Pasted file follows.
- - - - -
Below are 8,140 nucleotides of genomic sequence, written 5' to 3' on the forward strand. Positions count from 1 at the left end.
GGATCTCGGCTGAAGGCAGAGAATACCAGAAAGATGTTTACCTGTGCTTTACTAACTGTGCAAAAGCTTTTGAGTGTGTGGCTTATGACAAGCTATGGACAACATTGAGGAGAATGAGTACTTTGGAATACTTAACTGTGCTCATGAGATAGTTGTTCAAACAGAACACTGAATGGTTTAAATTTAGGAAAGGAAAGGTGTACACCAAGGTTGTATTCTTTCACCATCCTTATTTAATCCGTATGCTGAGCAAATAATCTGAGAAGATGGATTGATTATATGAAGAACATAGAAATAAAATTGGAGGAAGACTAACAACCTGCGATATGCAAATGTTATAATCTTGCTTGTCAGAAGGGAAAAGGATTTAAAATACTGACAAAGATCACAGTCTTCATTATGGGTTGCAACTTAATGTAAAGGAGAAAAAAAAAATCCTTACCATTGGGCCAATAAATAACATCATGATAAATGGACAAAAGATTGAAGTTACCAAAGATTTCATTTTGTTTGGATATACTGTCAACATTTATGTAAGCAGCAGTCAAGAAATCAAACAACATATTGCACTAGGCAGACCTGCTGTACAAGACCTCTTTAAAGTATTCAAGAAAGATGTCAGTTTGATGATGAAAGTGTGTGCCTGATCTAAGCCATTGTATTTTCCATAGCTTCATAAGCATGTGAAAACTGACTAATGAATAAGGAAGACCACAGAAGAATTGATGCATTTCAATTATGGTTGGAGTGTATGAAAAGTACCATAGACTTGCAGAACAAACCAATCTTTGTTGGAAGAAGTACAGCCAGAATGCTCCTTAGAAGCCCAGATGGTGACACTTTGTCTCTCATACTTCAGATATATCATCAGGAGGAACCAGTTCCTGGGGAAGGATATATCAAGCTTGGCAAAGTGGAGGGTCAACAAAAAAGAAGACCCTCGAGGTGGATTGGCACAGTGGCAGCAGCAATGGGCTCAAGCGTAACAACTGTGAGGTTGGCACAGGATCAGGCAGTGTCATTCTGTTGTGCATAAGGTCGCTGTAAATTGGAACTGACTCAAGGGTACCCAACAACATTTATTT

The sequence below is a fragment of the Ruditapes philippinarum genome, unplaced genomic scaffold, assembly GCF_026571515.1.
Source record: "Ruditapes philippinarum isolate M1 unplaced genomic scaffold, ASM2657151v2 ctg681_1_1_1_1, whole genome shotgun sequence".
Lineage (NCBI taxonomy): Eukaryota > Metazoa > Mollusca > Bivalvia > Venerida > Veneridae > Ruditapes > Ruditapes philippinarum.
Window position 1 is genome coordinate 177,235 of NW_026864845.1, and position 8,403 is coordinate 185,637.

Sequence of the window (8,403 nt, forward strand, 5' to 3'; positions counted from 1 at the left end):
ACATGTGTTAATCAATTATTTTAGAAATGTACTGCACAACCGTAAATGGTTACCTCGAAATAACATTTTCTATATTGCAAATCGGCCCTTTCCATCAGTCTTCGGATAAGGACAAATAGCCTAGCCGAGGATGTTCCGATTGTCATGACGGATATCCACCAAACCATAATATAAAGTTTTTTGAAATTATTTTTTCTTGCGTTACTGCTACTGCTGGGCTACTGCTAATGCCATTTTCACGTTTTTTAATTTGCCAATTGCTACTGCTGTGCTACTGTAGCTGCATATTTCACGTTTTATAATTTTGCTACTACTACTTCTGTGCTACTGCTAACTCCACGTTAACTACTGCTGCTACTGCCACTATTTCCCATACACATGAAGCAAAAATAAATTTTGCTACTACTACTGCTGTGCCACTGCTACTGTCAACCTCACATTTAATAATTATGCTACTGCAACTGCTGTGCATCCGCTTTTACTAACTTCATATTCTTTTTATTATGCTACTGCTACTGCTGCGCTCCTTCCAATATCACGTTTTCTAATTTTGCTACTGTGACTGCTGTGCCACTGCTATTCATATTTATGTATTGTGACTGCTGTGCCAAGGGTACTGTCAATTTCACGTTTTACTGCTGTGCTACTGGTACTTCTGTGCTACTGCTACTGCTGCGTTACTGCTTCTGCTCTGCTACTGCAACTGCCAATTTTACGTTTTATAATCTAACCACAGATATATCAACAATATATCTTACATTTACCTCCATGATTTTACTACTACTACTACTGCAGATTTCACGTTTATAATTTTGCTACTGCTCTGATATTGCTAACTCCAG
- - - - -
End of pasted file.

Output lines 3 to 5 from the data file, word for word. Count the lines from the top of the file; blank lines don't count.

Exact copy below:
The sequence below is a fragment of the Ruditapes philippinarum genome, unplaced genomic scaffold, assembly GCF_026571515.1.
Source record: "Ruditapes philippinarum isolate M1 unplaced genomic scaffold, ASM2657151v2 ctg681_1_1_1_1, whole genome shotgun sequence".
Lineage (NCBI taxonomy): Eukaryota > Metazoa > Mollusca > Bivalvia > Venerida > Veneridae > Ruditapes > Ruditapes philippinarum.